Black History Month is a time to celebrate African American people, events, and achievements, as well as a time to recognize the pivotal role of African Americans in the history of the United States. We’ve rounded up a few teachable books to help you and your students learn about and celebrate Black History Month. If you have any book or lesson suggestions, let us know! Email us at firstname.lastname@example.org. Enjoy, and keep reading!
Parents and grandparents will delight in sharing this exuberant book with the children in their lives. Find a partner for hand claps such as “Eenie, Meenie, Sassafreeny,” or form a group for circle games like “Little Sally Walker.” Gather as a family to sing well-loved songs like “Amazing Grace” and “Oh, Freedom,” or read aloud the poetry of such African American luminaries as Langston Hughes, James Weldon Johnson, and Paul Laurence Dunbar. And snuggle down to enjoy classic stories retold by the author, including Aesop’s fables and tales featuring Br’er Rabbit and Anansi the spider. This is a songbook, a storybook, and a poetry collection, all rolled into one, filled with the joy of childhood and ready to inspire a new generation to play.
Poignant, moving, and hopeful, this is an intimate look at the birth of the civil rights movement. In this Bank Street College of Education Best Children’s Book of the Year, Paula Young Shelton, daughter of civil rights activist Andrew Young, brings a child’s unique perspective to an important chapter in America’s history. Paula grew up in the Deep South, in a world where whites had and blacks did not. With an activist father and a community of leaders surrounding her, including Uncle Martin (Martin Luther King), Paula watched and listened to the struggles, eventually joining her family—and thousands of others—in the historic march from Selma to Montgomery.
In this evocative first-person account accompanied by exquisite artwork, Winter and Widener tell the story of a boy who was both a slave and a son and, in doing so, illuminate the many contradictions in Jefferson’s life and legacy. Though Jefferson lived in a mansion, Hemings and his siblings lived in a one-room shack. While Jefferson doted on his white grandchildren, he never showed affection to his slave children. Though he kept the Hemings boys from hard field labor—instead sending them to work in the carpentry shop—Jefferson nevertheless listed the children in his “Farm Book” along with the sheep, hogs, and other property he owned. Here is a profound and moving account of one family’s history, which is also America’s history.
As Lillian, a one-hundred-year-old African American woman, makes a “long haul up a steep hill” to her polling place, she sees more than trees and sky—she sees her family’s history. She sees the passage of the Fifteenth Amendment and her great-grandfather voting for the first time. She sees her parents trying to register to vote. And she sees herself marching in a protest from Selma to Montgomery. Veteran bestselling picture book author Winter and Coretta Scott King Illustrator Award–winning Evans vividly recall America’s civil rights battle in this lyrical, poignant account of one woman’s fierce determination to make it up the hill and make her voice heard.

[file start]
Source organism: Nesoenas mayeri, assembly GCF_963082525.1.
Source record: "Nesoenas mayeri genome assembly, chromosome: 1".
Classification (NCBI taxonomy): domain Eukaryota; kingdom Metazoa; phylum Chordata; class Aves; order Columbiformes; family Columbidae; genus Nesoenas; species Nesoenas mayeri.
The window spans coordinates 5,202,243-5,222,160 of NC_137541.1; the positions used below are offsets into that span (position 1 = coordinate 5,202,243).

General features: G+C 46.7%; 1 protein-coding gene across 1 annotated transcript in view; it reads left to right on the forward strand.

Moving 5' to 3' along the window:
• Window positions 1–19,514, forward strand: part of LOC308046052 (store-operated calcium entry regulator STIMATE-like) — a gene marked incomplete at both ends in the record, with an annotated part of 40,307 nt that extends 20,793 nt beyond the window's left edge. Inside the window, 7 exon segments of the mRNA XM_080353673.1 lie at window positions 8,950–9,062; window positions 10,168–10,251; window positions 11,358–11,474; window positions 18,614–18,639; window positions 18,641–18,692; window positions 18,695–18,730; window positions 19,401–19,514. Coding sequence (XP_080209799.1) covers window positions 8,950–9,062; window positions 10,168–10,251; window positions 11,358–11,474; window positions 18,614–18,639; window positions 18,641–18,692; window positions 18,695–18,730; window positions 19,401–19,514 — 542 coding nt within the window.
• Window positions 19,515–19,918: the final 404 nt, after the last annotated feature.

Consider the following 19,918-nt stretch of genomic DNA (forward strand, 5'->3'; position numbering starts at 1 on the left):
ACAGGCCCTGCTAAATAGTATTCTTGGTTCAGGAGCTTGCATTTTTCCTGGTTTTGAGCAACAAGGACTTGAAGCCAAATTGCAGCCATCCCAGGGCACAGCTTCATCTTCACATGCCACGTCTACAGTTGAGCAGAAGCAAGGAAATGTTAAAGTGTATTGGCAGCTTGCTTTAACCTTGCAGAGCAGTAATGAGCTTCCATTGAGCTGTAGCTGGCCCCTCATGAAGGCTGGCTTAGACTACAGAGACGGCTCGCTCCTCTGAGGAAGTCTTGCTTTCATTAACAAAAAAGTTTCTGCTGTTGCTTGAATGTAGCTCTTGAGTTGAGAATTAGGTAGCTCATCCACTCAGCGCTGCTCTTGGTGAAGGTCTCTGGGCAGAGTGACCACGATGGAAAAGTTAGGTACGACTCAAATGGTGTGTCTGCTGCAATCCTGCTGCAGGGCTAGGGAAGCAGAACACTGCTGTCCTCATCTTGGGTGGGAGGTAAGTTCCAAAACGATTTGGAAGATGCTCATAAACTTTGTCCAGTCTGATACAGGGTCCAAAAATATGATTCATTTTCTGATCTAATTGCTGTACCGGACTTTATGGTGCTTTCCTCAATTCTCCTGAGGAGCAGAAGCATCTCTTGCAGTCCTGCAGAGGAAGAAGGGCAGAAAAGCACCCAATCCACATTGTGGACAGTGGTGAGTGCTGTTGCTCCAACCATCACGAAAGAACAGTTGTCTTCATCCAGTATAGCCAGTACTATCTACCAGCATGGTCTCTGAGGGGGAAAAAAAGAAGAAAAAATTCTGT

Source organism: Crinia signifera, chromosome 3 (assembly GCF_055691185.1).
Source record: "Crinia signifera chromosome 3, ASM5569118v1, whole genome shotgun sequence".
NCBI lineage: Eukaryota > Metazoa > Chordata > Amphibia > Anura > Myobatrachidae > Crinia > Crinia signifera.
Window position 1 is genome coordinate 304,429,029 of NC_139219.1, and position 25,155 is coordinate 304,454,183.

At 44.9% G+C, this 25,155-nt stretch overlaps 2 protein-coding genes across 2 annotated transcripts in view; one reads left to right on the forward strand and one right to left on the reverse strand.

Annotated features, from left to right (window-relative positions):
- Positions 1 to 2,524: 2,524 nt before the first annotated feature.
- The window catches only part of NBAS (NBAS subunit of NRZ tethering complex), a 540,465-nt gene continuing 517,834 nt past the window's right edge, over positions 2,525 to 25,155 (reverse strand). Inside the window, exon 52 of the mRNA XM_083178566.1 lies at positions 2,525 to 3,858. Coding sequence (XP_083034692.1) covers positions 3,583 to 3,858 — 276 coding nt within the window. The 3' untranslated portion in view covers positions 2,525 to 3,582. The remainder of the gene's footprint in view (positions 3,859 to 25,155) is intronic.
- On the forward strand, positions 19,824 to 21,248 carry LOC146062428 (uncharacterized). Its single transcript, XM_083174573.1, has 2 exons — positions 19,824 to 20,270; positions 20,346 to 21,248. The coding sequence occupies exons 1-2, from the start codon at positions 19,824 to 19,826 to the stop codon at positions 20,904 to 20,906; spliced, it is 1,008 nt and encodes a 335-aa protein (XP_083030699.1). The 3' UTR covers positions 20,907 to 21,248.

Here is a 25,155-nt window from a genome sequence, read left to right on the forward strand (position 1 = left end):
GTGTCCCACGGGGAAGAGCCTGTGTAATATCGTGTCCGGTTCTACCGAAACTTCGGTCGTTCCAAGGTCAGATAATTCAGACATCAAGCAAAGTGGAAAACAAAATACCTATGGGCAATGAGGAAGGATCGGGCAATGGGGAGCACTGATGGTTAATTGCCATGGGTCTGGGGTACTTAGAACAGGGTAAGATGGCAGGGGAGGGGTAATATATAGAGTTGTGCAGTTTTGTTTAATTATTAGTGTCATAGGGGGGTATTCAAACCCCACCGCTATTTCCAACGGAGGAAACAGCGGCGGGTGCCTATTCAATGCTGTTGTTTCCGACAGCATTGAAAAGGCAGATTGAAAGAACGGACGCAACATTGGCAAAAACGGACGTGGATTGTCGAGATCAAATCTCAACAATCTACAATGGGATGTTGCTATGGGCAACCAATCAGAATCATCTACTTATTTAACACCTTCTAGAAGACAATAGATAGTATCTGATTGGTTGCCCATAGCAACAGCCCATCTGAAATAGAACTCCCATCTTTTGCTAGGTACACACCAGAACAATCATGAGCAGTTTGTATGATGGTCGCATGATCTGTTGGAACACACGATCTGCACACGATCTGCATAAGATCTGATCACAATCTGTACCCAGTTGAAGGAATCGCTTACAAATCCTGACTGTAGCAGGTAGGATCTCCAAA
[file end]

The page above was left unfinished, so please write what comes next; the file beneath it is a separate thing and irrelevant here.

Yeboah’s story—which was turned into the film Emmanuel’s Gift, narrated by Oprah Winfrey—is nothing short of remarkable. Born in Ghana, West Africa, with one deformed leg, he was dismissed by most people—but not his mother, who taught him to reach for his dreams. As a boy, Emmanuel hopped to school over two miles each way, learned to play soccer, left home at age thirteen to provide for his family, and eventually became a cyclist. He rode an astonishing four hundred miles across Ghana in 2001, spreading his powerful message: disability is not inability. Today, Emmanuel continues to work on behalf of the disabled through organizations and scholarship funds. Thompson’s lyrical prose and Qualls’s bold collage illustrations offer a powerful celebration of triumphing over adversity.
Zora and Langston. Billie and Bessie. Eubie and Duke. If the Harlem Renaissance had a court, they were its kings and queens. But there were other, lesser known individuals whose contributions were just as impactful, such as Florence Mills. Born to parents who were former slaves, Florence knew early on that she loved to sing. And that people responded to her sweet, birdlike voice. Her dancing and singing catapulted her all the way to the stages of 1920s Broadway, where she inspired songs and even entire plays! Yet with all this success, she knew firsthand how bigotry shaped her world. And when she was offered the role of a lifetime from Ziegfeld himself, she chose to support all-black musicals instead.
For generations, the women of Gee’s Bend have made quilts for practical reasons—to keep families warm, as a pastime during which to share and sing, or to memorialize loved ones. Today, those same quilts hang on museum walls as modern masterpieces of color and design. Inspired by these quilts and the women who made them, author Patricia McKissack, recipient of a Newbery Honor and the Coretta Scott King Award, traveled to Alabama to learn their stories. The lyrical rite-of-passage story that was the result of her journey seamlessly weaves together the familial, cultural, and spiritual currents that run through this community.